Financing a budget deficit
When the budget is in deficit it means that the government needs to raise funds to finance the deficit. The Treasury department determines the amount of money required and issues Treasury bonds or Treasury notes (which are debt instruments). The purchasers of the bonds or notes effectively become lenders to the federal government and, in return, they receive interest on the bonds. Generally, there are three types of bond purchasers (i.e. lenders) and the extent to which a budget deficit 'expands' an economy will depend on who purchases the Bonds (i.e. who lends to the government).
Selling bonds to the RBA
This is most expansionary (and most inflationary) as money that was previously not in the money supply is now released into circulation. This type of financing has become rare since the late 1980's because the government and the RBA were keen to have a clear separation of monetary and budgetary policies.
Selling bonds to Australian investors
This is least expansionary because domestic bond sales place upward pressure on interest rates (because the demand for 'money' increases, which lifts the price of 'money'). These higher interest rates result in a crowding out of the private sector as consumers and businesses reduce Consumption and Investment. In addition, the higher interest rates force some local borrowers (e.g. corporations) to borrow from overseas lenders, resulting in capital inflow and a higher exchange rate. This contributes to crowding out of Australia's tradables sector, where exporters and import competing businesses lose market share. The effect of crowding out constrains AD over time and reduces the expansionary impact of a budget deficit. This type of financing is the most common.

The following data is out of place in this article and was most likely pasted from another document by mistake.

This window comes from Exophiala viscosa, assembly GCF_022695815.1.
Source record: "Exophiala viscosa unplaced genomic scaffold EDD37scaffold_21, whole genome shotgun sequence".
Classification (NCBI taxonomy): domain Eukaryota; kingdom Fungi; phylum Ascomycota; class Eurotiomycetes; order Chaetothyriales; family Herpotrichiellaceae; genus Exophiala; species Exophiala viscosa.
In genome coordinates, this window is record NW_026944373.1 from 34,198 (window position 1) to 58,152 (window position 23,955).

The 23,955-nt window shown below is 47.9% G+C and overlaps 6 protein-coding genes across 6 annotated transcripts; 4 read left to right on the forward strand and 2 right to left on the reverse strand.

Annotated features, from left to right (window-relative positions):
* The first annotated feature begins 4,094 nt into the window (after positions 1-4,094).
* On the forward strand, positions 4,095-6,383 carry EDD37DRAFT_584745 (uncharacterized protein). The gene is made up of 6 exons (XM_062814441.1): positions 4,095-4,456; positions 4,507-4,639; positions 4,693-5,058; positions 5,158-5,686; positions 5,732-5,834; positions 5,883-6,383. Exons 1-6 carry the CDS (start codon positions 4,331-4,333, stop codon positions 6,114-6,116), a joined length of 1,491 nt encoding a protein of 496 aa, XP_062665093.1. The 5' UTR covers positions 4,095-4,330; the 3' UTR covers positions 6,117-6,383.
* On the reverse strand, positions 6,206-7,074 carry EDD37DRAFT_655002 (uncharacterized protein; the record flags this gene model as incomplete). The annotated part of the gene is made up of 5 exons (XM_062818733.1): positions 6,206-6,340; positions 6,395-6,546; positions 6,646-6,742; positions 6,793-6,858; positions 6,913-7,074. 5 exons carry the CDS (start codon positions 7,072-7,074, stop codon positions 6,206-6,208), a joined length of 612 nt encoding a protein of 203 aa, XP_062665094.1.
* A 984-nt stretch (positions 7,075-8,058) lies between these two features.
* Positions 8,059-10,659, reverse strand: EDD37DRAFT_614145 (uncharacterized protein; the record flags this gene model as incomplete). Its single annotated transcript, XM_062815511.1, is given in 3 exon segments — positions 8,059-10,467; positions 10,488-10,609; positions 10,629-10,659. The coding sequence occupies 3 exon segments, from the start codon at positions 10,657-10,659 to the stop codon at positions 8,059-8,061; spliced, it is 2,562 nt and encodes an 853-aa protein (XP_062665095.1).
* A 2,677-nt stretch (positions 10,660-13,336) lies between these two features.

Selling bonds to overseas investors
This results in capital inflow that exerts upward pressure on the value of the AUD, which in turn has a negative impact on net exports and AD. This reduces the expansionary impact of a budget deficit and relates to the point made earlier with respect to the contractionary nature of budget deficits. The degree to which Treasury issues bonds or notes in overseas markets depends on the state of financial markets.